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The BDCP Propaganda Mill is at again. Is there no shame?
by Burt Wilson, Public Water News Service
Thursday Apr 18th, 2013 5:20 PM
This article turns out to be a shameless example of water agency propaganda--the kind the Bee loves to print--turgid prose loaded with assumptions designed to throw a scare into people. I'm really surprised the Bee actually printed it.
220px-burt_wilson_2008.jpg
220px-burt_wilson_2008.jpg

The BDCP Propaganda Mill is at again. Is there no shame?

by Burt Wilson, Editor and Publisher, Public Water News Service, bwilson5404 [at] sbcglobal.net,

"If you can get them to ask the wrong questions, then the
answers don't really matter."
--Old Political Maxim

Nothing is more truthful in politics than the above quote. In fact, this constitutes the entire propaganda base upon which the Bay Delta Conservation Plan (BDCP) was built. By withholding the truth of what the use of the proposed Delta tunnels are really for and only dishing out misleading platitudes, the public, held in sway by such propaganda, will always be asking the wrong questions. Thus, whatever answer NRC Deputy Secretary Jerry Meral gives to a public comment doesn't really matter.

A good example of Meral's dishing out propaganda was published in the Sacrament Bee last Sunday in the Forum section. Let's see what Jerry said and compare it to the truth.

MERAL: "California has an extraordinary opportunity to make its water supplies safer and more secure."

TRUTH: Northern California's water supply is both safe and secure. It's southern California that wants to grab NorCal's water. By talking about a "safe" and "secure" water supply, Mr. Meral hopes to put fear in the public's mind which decodes such talk as "If I'm not for the tunnels, water might not come out of my tap." Fear-mongering is one of the basics of all propaganda campaigns.

MERAL: "A so-called "atmospheric river" storm and flood event, which occurs about every 150 years, would result in the long-term permanent loss of the Delta as a water supply for much of the state."

TRUTH: More fear-mongering, intimating that the water supply is in jeopardy. Well hell, when the Edmonston Pumping plant pumps water over the Tehachapies to LA, it crosses two major and one minor earthquake faults--one of which is the San Andreas Fault. An earthquake there could immediately disrupt the water supply "for much of the state."

MERAL: "The last such event was 151 years ago."

TRUTH: This is intended to make people think "Holy Cow! It could happen any day now!" But carefully missing are similar potential disasters (see above) that could also affect the water supply, but not necessarily occur in the Delta.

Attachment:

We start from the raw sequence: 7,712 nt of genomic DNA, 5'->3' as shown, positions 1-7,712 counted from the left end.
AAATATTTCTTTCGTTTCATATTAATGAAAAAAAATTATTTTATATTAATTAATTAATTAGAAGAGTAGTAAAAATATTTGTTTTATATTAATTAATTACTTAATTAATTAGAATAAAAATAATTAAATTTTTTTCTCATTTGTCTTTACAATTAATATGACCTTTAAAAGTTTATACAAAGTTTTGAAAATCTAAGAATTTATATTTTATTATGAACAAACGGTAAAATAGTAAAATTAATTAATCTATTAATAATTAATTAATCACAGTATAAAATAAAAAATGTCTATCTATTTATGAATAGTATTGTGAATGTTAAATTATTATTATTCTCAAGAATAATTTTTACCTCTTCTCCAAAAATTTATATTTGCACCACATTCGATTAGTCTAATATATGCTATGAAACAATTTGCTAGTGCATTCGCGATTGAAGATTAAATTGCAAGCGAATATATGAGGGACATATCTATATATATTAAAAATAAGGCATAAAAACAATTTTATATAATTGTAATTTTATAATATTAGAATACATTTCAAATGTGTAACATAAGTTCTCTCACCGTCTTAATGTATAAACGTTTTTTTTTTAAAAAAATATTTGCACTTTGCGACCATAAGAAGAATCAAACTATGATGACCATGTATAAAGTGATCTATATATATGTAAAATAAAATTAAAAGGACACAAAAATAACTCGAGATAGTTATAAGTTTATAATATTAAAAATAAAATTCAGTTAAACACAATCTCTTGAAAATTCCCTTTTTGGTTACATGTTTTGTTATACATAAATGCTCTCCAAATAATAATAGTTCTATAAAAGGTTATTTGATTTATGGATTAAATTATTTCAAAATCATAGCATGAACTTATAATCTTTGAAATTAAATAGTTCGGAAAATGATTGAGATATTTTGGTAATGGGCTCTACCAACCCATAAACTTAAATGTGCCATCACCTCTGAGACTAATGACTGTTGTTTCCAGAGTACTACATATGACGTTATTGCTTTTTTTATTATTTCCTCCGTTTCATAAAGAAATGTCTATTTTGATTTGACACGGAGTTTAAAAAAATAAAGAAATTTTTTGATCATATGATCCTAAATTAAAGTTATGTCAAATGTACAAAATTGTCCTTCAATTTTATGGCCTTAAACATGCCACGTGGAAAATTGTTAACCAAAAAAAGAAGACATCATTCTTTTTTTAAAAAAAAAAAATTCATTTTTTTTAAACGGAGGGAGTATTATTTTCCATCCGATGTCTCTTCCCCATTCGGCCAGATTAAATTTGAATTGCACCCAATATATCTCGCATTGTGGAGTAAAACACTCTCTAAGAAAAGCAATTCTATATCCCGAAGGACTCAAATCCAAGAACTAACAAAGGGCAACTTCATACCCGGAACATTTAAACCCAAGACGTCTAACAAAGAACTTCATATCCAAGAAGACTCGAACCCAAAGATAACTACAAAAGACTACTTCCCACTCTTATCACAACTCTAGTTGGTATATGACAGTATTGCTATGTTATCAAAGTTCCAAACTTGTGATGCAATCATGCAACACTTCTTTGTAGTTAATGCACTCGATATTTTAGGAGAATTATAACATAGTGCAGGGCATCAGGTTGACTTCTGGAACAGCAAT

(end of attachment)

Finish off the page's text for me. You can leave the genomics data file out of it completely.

MERAL: "By the end of this century (2099!), climate change could cause the sea level in the Delta to rise by almost 5 feet. It will become virtually impossible to maintain the levees..."

TRUTH: Make note of Dr. Meral's use of the word "could." This word denotes a lack of certainty. The BDCP plan is full of concocted assumptions such as this. Using it means Dr. Meral has no idea what he's talking about! Such impotent threats like this shows the BDCP has no shame! And no respect for the people of California.

MERAL: "If the Delta levees [given some kind of disaster] could not be repaired, economic damages would exceed $10 billion per year until a water transfer facility could be completed."

TRUTH: Again, the wicked "would" and "could"--pure assumptions pulled out of the air. This Bee article is turning out to be one scare tactic following another and all are nothing but assumptions designed to scare people into supporting this boondoggle.

MERAL: "No one knows precisely when a catastrophic event might occur..."

TRUTH: Well, he got that right!

This article turns out to be a shameless example of water agency propaganda--the kind the Bee loves to print--turgid prose loaded with assumptions designed to throw a scare into people. I'm really surprised the Bee actually printed it.

Actually, the Bee printed an opposing view by Gregory S. Weber, professor of law and the director of the graduate and professional water resources law program at the University of Pacific School of Law. It seems Weber doesn't trust the BDCP. He writes, "I don't question the bona fides of the BDCP team. I do not believe that it is obfuscating by burying us in paper. "Trust us" is the message (the BDCP) intended. Instead, that intended message seems simple: 'The problems are complex and serious; (the people should) spend billions of dollars to try to fix them in the ways we propose.'"

Of course the real problem is that the people of California will not be allowed to vote on this boondoggle. The "fix" is in from the Governor's office on down the line. After reading the kind of propaganda the water agencies and the BDCP put out, I'm inclined to believe that the reams of paper they churn out are nothing but a chimera, distributed with the fervent hope that the people won't catch on.
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workingmanMike McCurleySunday Apr 21st, 2013 11:55 PM
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